Catherine


Catherine

Gluten Free Since 4/1/06 and feeling much nicer!

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Here's the recipe I always use . . . maybe you'll have a bit better luck with a new recipe:

True Yeast Bread/Pizza Crust - Adapted from Bette Hagman's Gluten Free Gourmet

3 C. gluten-free flour mix

1/4 c. sugar

3 1/2 tsp. Xanthan gum

1 1/2 tsp. Salt

1 3/4 c. lukewarm water

1/4 c. oil

1 tsp. Rice vinegar

3 eggs

1 1/2 Tbs. yeast

Mix flour mix, sugar, xanthan gum, and salt in the bowl of a stand mixer. Pour yeast on top, but don't mix it in. Combine warm water, oil, and vinegar. Pour liquids on top of yeast. Let sit for 5 minutes. Mix on low until blended. Add the eggs. Turn mixer on high for 5 minutes. Turn oven to 375 degrees.

For Bread: Spray pans (2 loaf pans or 12 - 14 English muffin rings) well with Pam. Spoon into pans (or English Muffin rings), and let rise on oven as it heats (about 20 minutes). Bake loaf pans for 35 minutes minutes. Bake muffin rings about 20 minutes.

For Pizza: Spray 2 13x18 jelly roll pans with Pam. Place half of the dough on each pan. Spray the top of the dough with Pam, and press the dough flat in the pan. Let raise 10-20 minutes. Bake about 10 minutes (til top is golden brown). Remove from oven. Top with sauce, cheese, and toppings. Return to oven and bake until cheese is melted - about 15 minutes. (For thicker crusts, use smaller pans.)

Hope it works for you!

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Hello! My bread almost always falls. Sometimes it falls a lot, sometimes just a little. I've tried cooking it longer, thinking maybe I was underbaking. That doesn't seem to be the problem. I noticed in one of Bette Hagman's books that she says not all xanthan gum is the same and sometimes you might need to add more. I have Bob's Red Mill, I think (although I no longer have the original packaging). Does anyone else have to add extra xanthan gum? If so, how much should I add? Or is there something else that is going wrong? Just to clarify - everything else I've been baking comes out at least passable, but it's only the yeast breads that I'm having trouble with. They rise high, but they never stay there.

Thanks,

Catherine

Another suggestion for baking the bread is to cover loosely with foil when it starts to brown. I just baked a loaf of bread yesterday and the recipe said to do this after ten minutes. I waited almost 20 and the top was already quite brown, but still okay. The loaf still had almost 40 minutes of baking and it came out wonderful.

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I haven't yet tried bread, but I usually add a tsp or two of powdered egg whites to baked goods, just for some extra protein structure. I mix it in with the flours.


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It's a delicate balance between the xanthan gum and the moisture content. Generally, more xanthan gum requires more liquid. Otherwise the dough will be tough and not rise much.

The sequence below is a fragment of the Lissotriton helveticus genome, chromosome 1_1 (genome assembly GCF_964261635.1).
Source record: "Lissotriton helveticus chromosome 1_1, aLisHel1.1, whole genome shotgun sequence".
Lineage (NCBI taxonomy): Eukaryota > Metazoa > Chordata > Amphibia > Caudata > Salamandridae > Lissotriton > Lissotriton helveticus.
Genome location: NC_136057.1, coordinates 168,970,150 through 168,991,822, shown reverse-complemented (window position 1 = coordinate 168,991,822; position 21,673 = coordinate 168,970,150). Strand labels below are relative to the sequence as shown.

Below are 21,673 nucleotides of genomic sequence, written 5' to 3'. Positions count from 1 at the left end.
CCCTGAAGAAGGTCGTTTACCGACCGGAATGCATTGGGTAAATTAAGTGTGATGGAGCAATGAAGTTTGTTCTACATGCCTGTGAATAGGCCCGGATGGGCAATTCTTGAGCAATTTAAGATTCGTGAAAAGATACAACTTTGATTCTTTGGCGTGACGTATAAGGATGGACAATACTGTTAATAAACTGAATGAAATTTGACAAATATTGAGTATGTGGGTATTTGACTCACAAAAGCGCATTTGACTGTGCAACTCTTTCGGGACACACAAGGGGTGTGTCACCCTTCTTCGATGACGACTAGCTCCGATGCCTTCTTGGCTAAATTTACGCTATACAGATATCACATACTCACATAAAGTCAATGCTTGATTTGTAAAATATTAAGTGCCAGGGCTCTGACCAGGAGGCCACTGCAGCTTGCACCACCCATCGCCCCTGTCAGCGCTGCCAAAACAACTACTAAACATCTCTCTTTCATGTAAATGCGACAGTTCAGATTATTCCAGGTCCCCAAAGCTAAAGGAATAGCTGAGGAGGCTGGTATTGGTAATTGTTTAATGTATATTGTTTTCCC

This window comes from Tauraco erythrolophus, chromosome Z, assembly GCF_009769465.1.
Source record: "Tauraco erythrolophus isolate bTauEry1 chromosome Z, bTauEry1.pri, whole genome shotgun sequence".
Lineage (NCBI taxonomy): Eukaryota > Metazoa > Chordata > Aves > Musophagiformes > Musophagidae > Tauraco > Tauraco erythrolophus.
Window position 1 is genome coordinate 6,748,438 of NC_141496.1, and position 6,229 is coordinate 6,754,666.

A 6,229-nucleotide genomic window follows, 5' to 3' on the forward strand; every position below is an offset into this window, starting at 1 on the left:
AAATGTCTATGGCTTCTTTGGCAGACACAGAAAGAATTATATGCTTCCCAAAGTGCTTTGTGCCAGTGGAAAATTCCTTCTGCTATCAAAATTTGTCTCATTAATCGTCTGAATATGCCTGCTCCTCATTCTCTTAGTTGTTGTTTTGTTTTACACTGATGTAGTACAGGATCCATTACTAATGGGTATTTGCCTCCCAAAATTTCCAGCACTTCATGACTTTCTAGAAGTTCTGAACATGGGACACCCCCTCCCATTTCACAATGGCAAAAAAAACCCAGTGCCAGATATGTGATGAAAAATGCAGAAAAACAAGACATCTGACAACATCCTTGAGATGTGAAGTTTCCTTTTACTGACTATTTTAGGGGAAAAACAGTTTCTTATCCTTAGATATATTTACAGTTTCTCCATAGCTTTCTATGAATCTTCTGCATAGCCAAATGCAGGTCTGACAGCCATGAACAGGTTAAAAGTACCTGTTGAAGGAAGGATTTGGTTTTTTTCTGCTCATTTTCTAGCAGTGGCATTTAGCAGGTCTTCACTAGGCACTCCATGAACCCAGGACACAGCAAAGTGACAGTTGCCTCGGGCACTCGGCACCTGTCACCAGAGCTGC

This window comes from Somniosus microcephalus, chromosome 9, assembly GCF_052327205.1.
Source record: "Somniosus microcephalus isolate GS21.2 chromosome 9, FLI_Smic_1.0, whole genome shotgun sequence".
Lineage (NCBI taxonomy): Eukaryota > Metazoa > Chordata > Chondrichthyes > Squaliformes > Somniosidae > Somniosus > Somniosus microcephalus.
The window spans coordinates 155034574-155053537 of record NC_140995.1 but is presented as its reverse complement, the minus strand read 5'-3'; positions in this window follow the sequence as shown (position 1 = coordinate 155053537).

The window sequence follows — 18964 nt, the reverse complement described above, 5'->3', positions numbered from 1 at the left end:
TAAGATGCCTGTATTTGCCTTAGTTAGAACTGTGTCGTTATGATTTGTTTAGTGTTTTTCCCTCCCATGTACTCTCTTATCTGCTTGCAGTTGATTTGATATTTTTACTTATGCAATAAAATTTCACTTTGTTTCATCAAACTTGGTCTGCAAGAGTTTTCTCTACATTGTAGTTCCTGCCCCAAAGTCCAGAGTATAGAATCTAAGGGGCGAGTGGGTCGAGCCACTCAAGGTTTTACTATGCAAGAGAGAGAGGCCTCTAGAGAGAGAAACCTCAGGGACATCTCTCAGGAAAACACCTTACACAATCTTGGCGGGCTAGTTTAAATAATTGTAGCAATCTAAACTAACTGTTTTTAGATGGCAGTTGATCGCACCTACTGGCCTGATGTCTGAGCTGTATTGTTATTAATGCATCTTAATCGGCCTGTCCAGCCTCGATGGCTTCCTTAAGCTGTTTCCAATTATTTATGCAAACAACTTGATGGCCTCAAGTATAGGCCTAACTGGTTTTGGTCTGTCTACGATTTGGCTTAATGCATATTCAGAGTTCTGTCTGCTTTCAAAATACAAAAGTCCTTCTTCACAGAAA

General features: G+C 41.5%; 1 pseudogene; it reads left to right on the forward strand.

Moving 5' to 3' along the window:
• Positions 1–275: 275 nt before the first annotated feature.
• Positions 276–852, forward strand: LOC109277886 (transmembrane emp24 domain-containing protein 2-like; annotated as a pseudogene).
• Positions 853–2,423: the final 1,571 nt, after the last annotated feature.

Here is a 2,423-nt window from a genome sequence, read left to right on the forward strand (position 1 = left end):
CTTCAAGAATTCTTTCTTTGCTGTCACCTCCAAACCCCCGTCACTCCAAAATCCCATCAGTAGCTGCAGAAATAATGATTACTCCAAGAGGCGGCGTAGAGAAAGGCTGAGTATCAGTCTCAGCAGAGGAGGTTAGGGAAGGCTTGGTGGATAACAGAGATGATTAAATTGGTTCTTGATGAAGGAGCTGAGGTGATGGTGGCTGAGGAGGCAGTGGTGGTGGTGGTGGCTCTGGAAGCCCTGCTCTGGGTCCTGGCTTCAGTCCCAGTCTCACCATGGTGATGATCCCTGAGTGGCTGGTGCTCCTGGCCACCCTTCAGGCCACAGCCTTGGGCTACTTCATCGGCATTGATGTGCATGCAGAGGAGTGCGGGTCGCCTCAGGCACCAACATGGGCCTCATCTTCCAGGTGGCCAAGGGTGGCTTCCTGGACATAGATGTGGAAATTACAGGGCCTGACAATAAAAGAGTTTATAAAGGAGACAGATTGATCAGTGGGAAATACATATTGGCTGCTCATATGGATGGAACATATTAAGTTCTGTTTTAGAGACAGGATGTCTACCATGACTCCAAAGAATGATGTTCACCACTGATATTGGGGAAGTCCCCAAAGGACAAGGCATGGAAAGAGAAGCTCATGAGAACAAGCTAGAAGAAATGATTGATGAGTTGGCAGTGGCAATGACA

Nothing

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OK! I finally succeeded. I think that I just had my batter too wet. Doesn't help that I live in muggy-land, either. So, I made the Potato Bread from Hagman's GFG Cooks Comfort Food. I intentionally shorted the water, and then as we were mixing it, we looked at the pictures on Carol Fenster's webpage, and tried to imitate her "graceful globs." I also shortened the rising time a little, didn't let it get over the edge, and popped it in the oven. Oh - and I also used mini pans and muffin tins for rolls. Until I am feeling VERY confident, no more yeast bread in the big loaf pans! Thanks everyone for all the ideas...


Catherine

Gluten Free Since 4/1/06 and feeling much nicer!

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Yep, collapsing bread is often due to too much water. Glad you got it worked out! :)


Tiffany aka "Have I Mentioned Chocolate Lately?"

Inconclusive Blood Tests, Positive Dietary Results, No Endoscopy

G.F. - September 2003; C.F. - July 2004

Hiker, Yoga Teacher, Engineer, Painter, Be-er of Me

Bellevue, WA

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OK! I finally succeeded. I think that I just had my batter too wet. Doesn't help that I live in muggy-land, either. So, I made the Potato Bread from Hagman's GFG Cooks Comfort Food. I intentionally shorted the water, and then as we were mixing it, we looked at the pictures on Carol Fenster's webpage, and tried to imitate her "graceful globs." I also shortened the rising time a little, didn't let it get over the edge, and popped it in the oven. Oh - and I also used mini pans and muffin tins for rolls. Until I am feeling VERY confident, no more yeast bread in the big loaf pans! Thanks everyone for all the ideas...

Congratulations! One more idea: cut it as soon as it's cool, then refrigerate/freeze what you're not going to eat right now. Then reheat a slice or two in the microwave when you want bread (20 or 30 seconds - until it's hot). That will help keep it from crumbling later.

Enjoy your bread!